Archive for December, 2017

Windows 2012 R2 RADIUS Authentication TLS Troubleshooting

Saturday, December 23rd, 2017

I’ve steadily been working on improving the security on our internal systems. One of the recommendations is to disable SSL 3.0 and TLS 1.0 on your Windows Servers along with weak ciphers. As with all things IT, there is always some unexpected repercussions when making changes 🙂 Shortly after pushing out a GPO update to disable SSL 3.0 TLS 1.0 users could not longer connect to the WiFi network using RADIUS authentication. The error was: “Can’t connect because the sign-in requirements for your device and the network aren’t compatible. Contact your IT support person”. So I reverted the changes so I could dig into it a bit more.

We use a Fortigate with FortiAPs and I assumed (incorrectly) that the RADIUS setup on the Fortigate was to blame. I assumed that the Fortigate somehow brokered the RADIUS authentication, but it only acts as a “facilitator”. Fortinet support were nice enough to point out that my problem was more likely between my RADIUS server and the supplicant and sent me the following summary of the authentication steps:

Yes, indeed Fortigate plays a part in the WPA2 AES authentication with EAP-PEAP MSchapv2, to summarize.

There are three parts to this authentication.
One: Supplicant – which can be windows/linux/mac/ios/android device that connect to wifi.
Two: Authenticator (Radius client) – which converts the EAPOL packets to RADIUS packets (RADIUS Request/Radius Challenge/Radius Reject etc) and send to Radius server.
-which can be the networking device such as FortiAP + Fortigate OR Cisco AP + Cisco Controller etc.
Three: Authentication server (radius server) – which processes the Radius requests sent by the Authenticator on behalf of client.

Once the outer tunnel is formed, the SSL handshake happens directly between the supplicant and the radius server. (in your case/as per the configuration)
So, in the case of SSL handshake, it depends on the Supplicant SSL version/ cipher suite capability and the radius server SSL Version/cipher suite capability.

So with some testing I figured out that disabling TLS 1.0 was the thing that broke RADIUS auth. Some reading suggested that Windows 10 clients preferred TLS 1.2, so given where I was making changes my issue was seemingly on Windows 2012 R2, but technical articles suggested it was supposed to support TLS 1.2?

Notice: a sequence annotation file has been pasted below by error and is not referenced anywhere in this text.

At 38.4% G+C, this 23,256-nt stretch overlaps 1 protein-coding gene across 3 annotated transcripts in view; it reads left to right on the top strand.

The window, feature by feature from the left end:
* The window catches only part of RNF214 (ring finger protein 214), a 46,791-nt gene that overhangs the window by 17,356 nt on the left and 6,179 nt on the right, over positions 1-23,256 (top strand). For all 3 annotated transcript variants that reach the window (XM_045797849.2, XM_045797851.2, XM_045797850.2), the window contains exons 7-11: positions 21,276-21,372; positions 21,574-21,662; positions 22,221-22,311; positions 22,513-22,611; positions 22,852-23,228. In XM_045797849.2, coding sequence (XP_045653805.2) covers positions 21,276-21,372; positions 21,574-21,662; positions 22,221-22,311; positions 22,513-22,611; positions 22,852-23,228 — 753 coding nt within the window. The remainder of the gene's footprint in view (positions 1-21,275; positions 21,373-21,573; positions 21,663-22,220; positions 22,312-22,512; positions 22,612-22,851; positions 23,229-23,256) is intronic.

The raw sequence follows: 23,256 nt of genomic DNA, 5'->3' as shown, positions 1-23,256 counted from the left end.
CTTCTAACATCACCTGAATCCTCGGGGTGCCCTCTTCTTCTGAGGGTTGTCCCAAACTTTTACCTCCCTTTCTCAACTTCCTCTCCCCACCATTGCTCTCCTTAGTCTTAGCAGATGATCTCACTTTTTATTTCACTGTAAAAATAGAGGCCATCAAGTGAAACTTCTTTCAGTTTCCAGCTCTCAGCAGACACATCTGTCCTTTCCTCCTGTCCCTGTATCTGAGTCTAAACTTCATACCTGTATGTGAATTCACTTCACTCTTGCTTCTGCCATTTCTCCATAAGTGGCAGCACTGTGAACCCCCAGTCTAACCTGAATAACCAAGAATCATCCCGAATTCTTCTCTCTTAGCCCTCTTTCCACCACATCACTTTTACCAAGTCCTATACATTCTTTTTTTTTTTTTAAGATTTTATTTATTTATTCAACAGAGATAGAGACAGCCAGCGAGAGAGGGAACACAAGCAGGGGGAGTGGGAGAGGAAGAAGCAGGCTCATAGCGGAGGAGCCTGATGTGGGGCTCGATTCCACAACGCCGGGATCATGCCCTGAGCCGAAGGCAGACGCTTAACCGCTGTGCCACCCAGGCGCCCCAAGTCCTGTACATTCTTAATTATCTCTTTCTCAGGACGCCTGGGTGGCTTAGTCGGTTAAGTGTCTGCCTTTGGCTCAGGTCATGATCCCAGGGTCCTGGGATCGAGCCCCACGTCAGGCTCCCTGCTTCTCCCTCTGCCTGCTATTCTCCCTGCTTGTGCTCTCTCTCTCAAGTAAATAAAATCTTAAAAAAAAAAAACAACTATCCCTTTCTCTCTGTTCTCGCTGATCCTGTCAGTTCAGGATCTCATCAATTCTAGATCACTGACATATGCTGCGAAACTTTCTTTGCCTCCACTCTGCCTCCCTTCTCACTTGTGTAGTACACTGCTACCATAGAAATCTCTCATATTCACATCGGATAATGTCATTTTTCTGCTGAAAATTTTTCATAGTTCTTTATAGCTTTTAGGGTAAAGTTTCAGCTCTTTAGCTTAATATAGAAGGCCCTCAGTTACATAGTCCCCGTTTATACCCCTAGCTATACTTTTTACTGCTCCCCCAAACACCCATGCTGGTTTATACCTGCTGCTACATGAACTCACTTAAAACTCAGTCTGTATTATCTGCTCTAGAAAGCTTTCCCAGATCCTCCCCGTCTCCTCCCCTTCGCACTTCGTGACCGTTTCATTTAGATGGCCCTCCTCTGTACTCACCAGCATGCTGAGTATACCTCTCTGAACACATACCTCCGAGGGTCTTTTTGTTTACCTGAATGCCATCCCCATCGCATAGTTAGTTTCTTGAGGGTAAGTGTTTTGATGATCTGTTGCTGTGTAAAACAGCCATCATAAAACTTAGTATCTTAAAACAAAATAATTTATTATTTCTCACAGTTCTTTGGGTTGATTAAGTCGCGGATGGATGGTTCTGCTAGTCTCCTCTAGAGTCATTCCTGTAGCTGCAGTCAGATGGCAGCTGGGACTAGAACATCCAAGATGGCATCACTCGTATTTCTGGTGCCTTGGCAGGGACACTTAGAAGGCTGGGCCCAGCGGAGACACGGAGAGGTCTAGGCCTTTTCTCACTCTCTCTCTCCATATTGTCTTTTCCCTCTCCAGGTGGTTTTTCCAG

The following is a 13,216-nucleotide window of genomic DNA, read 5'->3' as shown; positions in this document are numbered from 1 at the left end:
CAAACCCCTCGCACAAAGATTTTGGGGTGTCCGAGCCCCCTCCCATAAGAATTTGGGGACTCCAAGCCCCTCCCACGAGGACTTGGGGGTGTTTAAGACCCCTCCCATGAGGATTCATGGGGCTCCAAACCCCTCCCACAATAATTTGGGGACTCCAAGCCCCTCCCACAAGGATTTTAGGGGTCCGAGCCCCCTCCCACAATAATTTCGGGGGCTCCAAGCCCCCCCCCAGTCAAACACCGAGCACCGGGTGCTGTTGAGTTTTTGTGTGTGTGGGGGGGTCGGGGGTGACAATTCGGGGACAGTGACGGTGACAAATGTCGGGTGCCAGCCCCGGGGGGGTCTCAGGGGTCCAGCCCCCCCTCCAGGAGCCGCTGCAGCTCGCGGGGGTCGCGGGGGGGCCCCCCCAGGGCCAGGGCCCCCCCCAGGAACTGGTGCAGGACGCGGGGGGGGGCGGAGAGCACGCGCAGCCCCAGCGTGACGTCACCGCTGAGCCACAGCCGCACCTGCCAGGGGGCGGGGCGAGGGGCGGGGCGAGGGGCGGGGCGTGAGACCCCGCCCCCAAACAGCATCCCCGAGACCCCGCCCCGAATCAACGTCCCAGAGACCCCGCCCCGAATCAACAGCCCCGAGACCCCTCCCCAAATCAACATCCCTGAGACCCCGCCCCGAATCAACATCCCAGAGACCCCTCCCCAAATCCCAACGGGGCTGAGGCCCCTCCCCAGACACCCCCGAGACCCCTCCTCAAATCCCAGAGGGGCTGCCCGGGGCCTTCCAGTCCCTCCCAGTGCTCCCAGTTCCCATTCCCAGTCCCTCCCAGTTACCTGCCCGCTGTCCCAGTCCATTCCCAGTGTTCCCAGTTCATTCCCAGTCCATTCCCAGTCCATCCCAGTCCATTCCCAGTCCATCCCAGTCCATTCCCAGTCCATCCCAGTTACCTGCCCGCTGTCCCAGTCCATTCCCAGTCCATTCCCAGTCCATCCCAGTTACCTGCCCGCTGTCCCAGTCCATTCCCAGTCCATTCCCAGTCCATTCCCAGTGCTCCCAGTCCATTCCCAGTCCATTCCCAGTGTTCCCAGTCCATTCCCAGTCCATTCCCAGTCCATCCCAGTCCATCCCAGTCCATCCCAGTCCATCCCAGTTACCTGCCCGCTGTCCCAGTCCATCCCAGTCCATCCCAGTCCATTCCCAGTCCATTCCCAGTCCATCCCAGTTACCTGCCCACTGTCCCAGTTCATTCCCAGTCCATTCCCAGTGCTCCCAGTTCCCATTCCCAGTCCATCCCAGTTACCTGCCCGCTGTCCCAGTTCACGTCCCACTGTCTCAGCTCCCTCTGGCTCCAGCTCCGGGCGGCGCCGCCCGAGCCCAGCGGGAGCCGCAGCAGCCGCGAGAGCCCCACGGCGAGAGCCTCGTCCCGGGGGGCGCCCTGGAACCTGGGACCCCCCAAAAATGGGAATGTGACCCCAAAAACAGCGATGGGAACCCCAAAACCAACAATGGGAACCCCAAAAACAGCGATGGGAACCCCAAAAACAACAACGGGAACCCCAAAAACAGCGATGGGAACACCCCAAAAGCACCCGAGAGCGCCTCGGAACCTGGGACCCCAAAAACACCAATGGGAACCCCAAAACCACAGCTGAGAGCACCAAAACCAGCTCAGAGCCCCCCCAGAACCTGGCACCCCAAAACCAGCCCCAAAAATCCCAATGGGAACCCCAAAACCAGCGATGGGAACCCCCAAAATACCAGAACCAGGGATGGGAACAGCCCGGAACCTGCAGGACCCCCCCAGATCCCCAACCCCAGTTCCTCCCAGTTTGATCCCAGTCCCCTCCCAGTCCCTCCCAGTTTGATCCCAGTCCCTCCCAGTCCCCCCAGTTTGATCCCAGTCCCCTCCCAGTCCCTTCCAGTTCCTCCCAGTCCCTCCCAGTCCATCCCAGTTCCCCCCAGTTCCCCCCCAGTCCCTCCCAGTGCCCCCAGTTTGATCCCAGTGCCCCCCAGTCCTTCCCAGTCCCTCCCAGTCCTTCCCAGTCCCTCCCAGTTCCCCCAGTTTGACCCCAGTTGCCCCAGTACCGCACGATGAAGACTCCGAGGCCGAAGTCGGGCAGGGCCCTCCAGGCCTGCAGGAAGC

After a bit more googling I found a fantastic article by Jim Vajda over at Frame by Frame. He demonstrates how to use Wireshark to verify cipher suites. At first I tried this on the client side, but the capture didn’t yield any results for RADIUS. I then ran the capture on the RADIUS server and discovered the problem: In the “client hello” I could see the Windows clients were sending TLS 1.2 as preferred, yet when my RADIUS server responded it was sending back TLS 1.0 as preferred and they would negotiate on what the server offered. When I disabled TLS 1.0 completely I would then get a Access-Reject error.

Back to google with a more focused search revealed that you can set the preferred TLS version for EAP in the registry. As a final hurdle, I got stymied by a copy and paste “feature”. If you create the registry entry and copy paste “0xC00” into the field it will happily accept it, however if you manually type it in, you quickly discover that the “x” is invalid and all you really need is “C00”. With EAP now forced to 1.2, TLS 1.0 disabled and services restarted the server finally responded with TLS 1.2 as preferred and my Windows 10 clients could once again connect.

Here are some samples from Wireshark. These are captured on the Windows RADIUS server. You can simply use RADIUS as a filter in Wireshark to find the correct packets.
Client Hello with TLS 1.2

Server Hello with TLS 1.0

Rejection Error (When disabling TLS 1.0 completely. Which results in the error seen on the Windows 10 clients)

Server Hello with TLS 1.2 (after applying EAP registry change)

Anyway hope you enjoy this fun bit of troubleshooting and that it’s of some use to you.